Proper walk in tubs come with a manufacturer warranty, and one or more of the following safety features:
Doors: Walk in bathtubs are tubs that have doors installed on them, allowing the user to step into the tub rather than climb over the edge, due to the low threshold.
Sealants: Heavy sealing around the edges and door to prevent leakage, making the door watertight.
Seating: Molded seating grants users the ability to enjoy bathing in a comfortable seated position instead of standing for a long period of time.
Depth: Walk in tubs are twice as deep as traditional bathtubs, more akin to a hot tub. Combined with the seating, those with limited mobility have an easier time getting in and out, and do not need to lie down.
Treads: Anti-slip treads are essential in preventing falls.
Grab bars/Handrails: The tubs can have bars or handrails giving seniors balance.
Safety drains: Water drains faster to avoid standing in still water for long periods of time.
Levers: Faucets typically have levers in lieu of knobs, as levers are easier for people suffering from arthritis to turn on and off.
Extended shower heads: Some styles of walk in tubs have extendable shower heads which can come in handy when there are other family members in the home needing to use the bathroom.
Other specialized features include anti-scald systems to prevent accidental burning and self cleaning mechanisms to prevent mold and bacteria. Some tubs also offer massage features, such as water jets, which are soothing to tired muscles and joints.
Walk In Tub Styles
As is the case with other major appliances, there are a variety of walk in tub styles on the market, ranging from the very basic to all the bells and whistles. Keep in mind the more features, the higher priced tubs are, on top of the installation fees. Some tubs have features that will serve a person’s needs better than others, and in some cases, better serve in the long term.
- Soaker Tub: this is the most basic walk in tub. It is less expensive than other tubs, and has no water jets, but can include the most basic necessities – the grab bar, handheld shower accessory, and leak proof sealants.
- Wheelchair Accessible: This style is not only beneficial to those in wheelchairs, but also those who need to move more easily to a seated position.
- Bariatric: These tubs are similar to wheelchair accessible tubs and can accommodate individuals heavier than 300 pounds.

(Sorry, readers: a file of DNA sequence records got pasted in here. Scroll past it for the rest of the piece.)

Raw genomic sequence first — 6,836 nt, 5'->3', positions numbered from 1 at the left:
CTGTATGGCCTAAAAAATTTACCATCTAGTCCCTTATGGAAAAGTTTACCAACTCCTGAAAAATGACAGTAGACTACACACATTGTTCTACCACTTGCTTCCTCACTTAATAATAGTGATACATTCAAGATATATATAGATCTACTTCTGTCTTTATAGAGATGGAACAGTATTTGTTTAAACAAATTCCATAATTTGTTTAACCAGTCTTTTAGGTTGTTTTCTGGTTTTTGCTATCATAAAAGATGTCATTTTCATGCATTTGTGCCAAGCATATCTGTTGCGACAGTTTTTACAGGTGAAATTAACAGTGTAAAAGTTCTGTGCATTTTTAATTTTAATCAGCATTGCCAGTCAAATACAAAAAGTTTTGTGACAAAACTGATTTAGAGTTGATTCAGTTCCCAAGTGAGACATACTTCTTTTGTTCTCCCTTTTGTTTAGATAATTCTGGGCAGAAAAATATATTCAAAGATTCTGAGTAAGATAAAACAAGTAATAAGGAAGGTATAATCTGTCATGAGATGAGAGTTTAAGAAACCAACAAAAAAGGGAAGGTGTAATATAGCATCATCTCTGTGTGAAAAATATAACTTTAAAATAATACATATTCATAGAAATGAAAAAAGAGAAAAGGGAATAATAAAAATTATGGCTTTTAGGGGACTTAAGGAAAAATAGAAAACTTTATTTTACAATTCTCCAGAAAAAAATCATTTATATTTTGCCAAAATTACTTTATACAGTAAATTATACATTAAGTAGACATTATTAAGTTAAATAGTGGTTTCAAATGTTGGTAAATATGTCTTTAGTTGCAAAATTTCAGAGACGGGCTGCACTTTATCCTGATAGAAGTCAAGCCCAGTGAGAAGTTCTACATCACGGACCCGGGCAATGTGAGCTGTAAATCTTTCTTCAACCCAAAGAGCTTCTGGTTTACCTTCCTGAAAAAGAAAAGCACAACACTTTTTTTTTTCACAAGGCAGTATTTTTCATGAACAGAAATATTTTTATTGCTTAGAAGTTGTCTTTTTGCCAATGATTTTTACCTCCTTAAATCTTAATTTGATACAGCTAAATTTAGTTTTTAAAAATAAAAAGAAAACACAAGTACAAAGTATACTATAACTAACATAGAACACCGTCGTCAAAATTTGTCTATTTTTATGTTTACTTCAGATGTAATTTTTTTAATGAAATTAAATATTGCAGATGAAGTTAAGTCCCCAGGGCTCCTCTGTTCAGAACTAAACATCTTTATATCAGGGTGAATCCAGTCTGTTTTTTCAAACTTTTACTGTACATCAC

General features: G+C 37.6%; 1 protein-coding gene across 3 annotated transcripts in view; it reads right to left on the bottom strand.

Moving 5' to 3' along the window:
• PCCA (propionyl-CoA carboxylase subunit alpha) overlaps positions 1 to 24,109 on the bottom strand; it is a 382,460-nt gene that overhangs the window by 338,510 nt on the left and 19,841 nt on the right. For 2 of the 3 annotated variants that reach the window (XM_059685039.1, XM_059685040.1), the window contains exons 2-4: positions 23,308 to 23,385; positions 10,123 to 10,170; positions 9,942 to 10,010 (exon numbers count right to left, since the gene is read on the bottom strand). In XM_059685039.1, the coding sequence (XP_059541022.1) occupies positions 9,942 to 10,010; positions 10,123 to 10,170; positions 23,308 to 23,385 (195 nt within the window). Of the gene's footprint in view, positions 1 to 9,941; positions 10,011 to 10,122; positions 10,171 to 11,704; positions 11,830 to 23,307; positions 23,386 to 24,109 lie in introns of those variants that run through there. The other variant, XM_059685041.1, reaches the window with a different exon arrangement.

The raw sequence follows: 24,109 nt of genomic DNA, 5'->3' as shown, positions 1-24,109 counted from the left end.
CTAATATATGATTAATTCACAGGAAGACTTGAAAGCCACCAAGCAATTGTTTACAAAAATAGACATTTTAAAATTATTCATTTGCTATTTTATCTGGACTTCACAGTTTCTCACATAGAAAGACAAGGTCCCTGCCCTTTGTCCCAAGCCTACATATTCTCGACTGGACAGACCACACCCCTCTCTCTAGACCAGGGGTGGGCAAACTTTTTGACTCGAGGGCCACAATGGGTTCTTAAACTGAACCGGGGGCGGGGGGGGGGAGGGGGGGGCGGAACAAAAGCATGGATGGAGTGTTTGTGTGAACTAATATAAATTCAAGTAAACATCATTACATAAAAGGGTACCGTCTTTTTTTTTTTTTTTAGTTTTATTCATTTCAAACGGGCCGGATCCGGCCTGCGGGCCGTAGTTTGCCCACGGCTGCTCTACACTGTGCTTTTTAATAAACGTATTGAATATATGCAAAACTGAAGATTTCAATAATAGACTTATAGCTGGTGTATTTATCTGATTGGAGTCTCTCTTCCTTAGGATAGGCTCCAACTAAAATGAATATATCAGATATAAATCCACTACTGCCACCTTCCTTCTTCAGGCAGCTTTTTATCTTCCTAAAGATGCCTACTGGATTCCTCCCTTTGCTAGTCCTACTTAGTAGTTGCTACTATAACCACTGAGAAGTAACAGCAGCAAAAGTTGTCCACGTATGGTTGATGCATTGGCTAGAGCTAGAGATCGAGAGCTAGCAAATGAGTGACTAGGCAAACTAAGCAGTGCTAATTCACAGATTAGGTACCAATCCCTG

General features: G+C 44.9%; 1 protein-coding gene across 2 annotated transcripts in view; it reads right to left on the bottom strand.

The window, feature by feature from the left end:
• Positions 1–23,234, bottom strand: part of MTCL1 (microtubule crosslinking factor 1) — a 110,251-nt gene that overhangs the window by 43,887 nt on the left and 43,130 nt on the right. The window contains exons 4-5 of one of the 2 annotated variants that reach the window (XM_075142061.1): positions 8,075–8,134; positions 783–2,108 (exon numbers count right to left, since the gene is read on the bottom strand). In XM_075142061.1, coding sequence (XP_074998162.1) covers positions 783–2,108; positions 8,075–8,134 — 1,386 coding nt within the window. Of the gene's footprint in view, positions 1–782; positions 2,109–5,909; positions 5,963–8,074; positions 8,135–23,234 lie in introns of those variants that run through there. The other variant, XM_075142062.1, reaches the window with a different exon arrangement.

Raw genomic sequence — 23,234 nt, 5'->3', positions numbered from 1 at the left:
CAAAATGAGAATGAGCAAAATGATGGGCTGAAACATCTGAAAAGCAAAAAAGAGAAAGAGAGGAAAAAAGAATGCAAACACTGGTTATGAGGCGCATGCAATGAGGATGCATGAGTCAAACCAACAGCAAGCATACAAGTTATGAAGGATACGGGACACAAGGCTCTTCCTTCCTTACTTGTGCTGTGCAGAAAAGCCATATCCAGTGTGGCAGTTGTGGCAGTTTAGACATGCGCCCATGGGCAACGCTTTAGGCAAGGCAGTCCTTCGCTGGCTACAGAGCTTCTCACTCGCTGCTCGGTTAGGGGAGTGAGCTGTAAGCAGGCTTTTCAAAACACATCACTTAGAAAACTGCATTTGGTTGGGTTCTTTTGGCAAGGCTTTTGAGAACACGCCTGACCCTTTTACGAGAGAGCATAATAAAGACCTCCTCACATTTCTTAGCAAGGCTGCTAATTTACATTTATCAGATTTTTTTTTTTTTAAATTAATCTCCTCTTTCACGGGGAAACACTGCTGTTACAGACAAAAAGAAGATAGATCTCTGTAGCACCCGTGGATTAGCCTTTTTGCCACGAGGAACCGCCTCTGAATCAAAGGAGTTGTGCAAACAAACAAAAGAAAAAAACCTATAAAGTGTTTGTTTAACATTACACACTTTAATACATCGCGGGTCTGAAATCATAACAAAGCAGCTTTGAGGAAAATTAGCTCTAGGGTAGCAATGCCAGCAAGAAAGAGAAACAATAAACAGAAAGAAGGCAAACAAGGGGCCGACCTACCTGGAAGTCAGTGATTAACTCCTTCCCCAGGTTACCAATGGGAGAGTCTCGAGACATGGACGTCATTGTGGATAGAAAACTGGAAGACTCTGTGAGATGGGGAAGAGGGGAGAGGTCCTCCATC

- Air Jet Tub: Air jets gently move water in the tub providing a gentle massage. Due to the jets, there is a cleaning feature to prevent bacteria build up in the system.
- Hydrotherapy Jet Tub: Water jets, like a whirlpool tub, provide a more vigorous massage than air jets. The pressure from these jets relieves joint pain and improves circulation.
- Aromatherapy Tub: A tub that mixes essential oils in the water to create a relaxing spa like experience.
- Chromotherapy Tub: Chromotherapy uses colored lighting to provide a relaxed atmosphere.
- Combination Tubs: Most tubs do not have a singular feature and have a combination of features.
Pros of Walk-In Tubs
In addition to providing a safer place to bathe, a walk in tub can provide comfort, therapeutic benefits, and peace of mind not only for yourself, but for your family. Anyone who has struggled in a traditional tub due to aging or ill health will no longer have to deal with a slippery rub floor or prolonged standing.
Disease sufferers: walk in tubs have benefits for a number of conditions, including arthritis, heart problems, diabetes, even Alzheimer’s.
Arthritis: regular warm baths allowed for less pain and stiffness, as the water relieve pressure from joints, dilates blood tissue, and improves circulation.
Diabetics: the New England Journal of Medicine reported that 13% of people with Type 2 diabetes had a reduction in blood sugar levels, improved sleep, and an improved general sense of well being due to warm water baths.
Alzheimer’s: As one of the most debilitating diseases today, Alzheimer patients with walk in tubs are more at ease during bathing. Being able to sit instead of standing offers some measure of control and safety without fear of falling. Owning a walk in tub also provides an easier way for a caregiver to bathe a patient that a shower or traditional tub can not.